Top Stories

June 16, 2021


FTSE Russell threatens to expel 208 ESG offenders from FTSE4Good

Around 208 companies may be thrown out of the FTSE 4Good index series for failing to meet more stringent environmental standards. Ratings agency FTSE Russell has given the companies 12 months to meet its tighter climate-performance standards or face deletion from the indices. The new climate standards are based on parameters drawn up by the Transition Pathway Initiative, which assesses business preparedness for the low-carbon economy. Companies in “primary impact subsectors”, like fossil fuel, forestry, mining, transport and utilities, must show that the risks and opportunities of the transition to a low-carbon economy are integrated into their operational decision making. All other developed market companies need to show they are “building capacity” towards this, and that their carbon emissions targets are aligned with the 2015 Paris Agreement. (Financial Times)


Legal & General drops AIG and others from funds over climate

Legal & General Investment Management (LGIM), Britain’s biggest asset manager, will drop four companies from a number of its funds over their “insufficient” response to the challenge of climate change, including US insurer AIG. The others to be divested are Chinese lender Industrial and Commercial Bank of China, US utility holding company PPL Corporation and Chinese dairy products holding company China Mengniu Dairy. All had either not responded adequately to corporate engagement or had breached the asset manager’s "red lines” around involvement in the coal sector, their carbon disclosures or their links to deforestation. During the current season for annual general meetings, LGIM said 130 companies would face votes against for not meeting its minimum climate change standards, mostly in the banking, insurance, real estate, tech and telecoms sectors. (Reuters)


Small price increase in palm oil based products could save forests

Decoupling deforestation from the palm oil industry could be achieved by raising the price of palm-based consumer goods by just 1.8%, a new report from risk analysis firm Chain Reaction Research suggests. The research claims this could be achieved if consumer goods companies with higher profit margins, such as Unilever, Procter & Gamble and PepsiCo, raised the price of palm-based products by 0.15% with   the additional revenue used to help growers implement zero-deforestation commitments with better monitoring and verification, and provide support for smallholder farmers to grow palm oil without encroaching on forests. In related news, KPN Plantation, one of Indonesia's most controversial palm oil companies has committed to restore 38,000 hectares of forest in Papua and Kalimantan to make amends for past deforestation. (Eco-Business 1, Eco-Business 2)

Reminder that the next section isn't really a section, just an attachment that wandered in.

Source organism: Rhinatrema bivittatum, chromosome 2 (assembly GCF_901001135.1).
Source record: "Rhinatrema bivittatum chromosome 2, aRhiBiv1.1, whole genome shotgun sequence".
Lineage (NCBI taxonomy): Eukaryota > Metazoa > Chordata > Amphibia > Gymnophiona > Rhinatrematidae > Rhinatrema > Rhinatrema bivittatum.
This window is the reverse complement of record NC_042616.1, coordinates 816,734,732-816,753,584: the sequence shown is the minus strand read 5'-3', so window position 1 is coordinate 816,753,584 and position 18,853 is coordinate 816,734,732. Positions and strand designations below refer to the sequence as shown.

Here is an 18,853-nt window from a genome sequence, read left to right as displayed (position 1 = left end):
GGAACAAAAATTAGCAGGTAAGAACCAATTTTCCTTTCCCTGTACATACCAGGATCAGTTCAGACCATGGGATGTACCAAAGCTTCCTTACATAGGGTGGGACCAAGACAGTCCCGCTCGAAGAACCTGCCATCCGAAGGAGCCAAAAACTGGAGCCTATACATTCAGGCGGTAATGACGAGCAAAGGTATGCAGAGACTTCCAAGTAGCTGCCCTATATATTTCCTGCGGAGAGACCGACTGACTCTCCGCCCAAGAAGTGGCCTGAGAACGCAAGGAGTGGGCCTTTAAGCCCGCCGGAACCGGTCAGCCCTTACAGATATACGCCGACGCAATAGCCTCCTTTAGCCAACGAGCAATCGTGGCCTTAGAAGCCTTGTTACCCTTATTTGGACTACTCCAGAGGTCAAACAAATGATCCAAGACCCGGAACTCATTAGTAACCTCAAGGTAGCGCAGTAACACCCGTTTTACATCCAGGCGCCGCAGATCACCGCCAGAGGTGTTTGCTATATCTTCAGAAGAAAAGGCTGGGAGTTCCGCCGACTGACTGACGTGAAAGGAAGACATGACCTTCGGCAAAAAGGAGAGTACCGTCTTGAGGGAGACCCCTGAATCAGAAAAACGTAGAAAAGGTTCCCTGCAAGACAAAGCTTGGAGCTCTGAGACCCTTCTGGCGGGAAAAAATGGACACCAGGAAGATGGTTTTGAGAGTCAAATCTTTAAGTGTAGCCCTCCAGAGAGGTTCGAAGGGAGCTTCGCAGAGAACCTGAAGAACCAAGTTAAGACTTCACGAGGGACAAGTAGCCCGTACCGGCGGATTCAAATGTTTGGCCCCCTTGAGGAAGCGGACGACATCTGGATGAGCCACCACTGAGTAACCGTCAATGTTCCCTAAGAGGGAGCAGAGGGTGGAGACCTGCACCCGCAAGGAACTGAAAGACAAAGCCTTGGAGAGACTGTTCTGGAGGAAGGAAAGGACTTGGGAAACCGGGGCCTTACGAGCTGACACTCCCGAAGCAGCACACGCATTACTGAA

Swiss citizens reject carbon tax in world's first 'CO2 referendum'

Swiss voters have rejected a new law which was proposed to help the country meet its target for cutting carbon emissions to tackle the climate crisis. The legislation, which included taxes on car fuel and flight tickets, was opposed by 51.6% of the electorate under Switzerland's system of direct democracy. The defeat might make it harder to reach the goal of net-zero emissions by 2050. In response to the vote, the government will now seek to extend uncontroversial measures like a duty for fuel importers to invest in climate protection projects. Voters also rejected separate proposals for an outright ban on the use of artificial pesticides or to restrict their use by redirecting subsidies to farmers who did not use the chemicals. (The Independent*)


More China coal investments cancelled than authorized since 2017

More China-invested overseas coal-fired power capacity was cancelled than commissioned since 2017, highlighting the obstacles facing the industry as countries work to reduce carbon emissions. The Centre for Research on Energy and Clean Air said that the amount of capacity shelved or cancelled since 2017 was 4.5 times higher than the amount that went into construction over the period. Although 80 gigawatts of China-backed capacity is still in the pipeline, the Centre warns many of the projects could face further setbacks as public opposition rises and financing becomes more difficult. Coal-fired power is one of the biggest sources of climate-warming carbon dioxide emissions, and the wave of cancellations also reflects rising concerns about the sector's long-term economic competitiveness. (Reuters)

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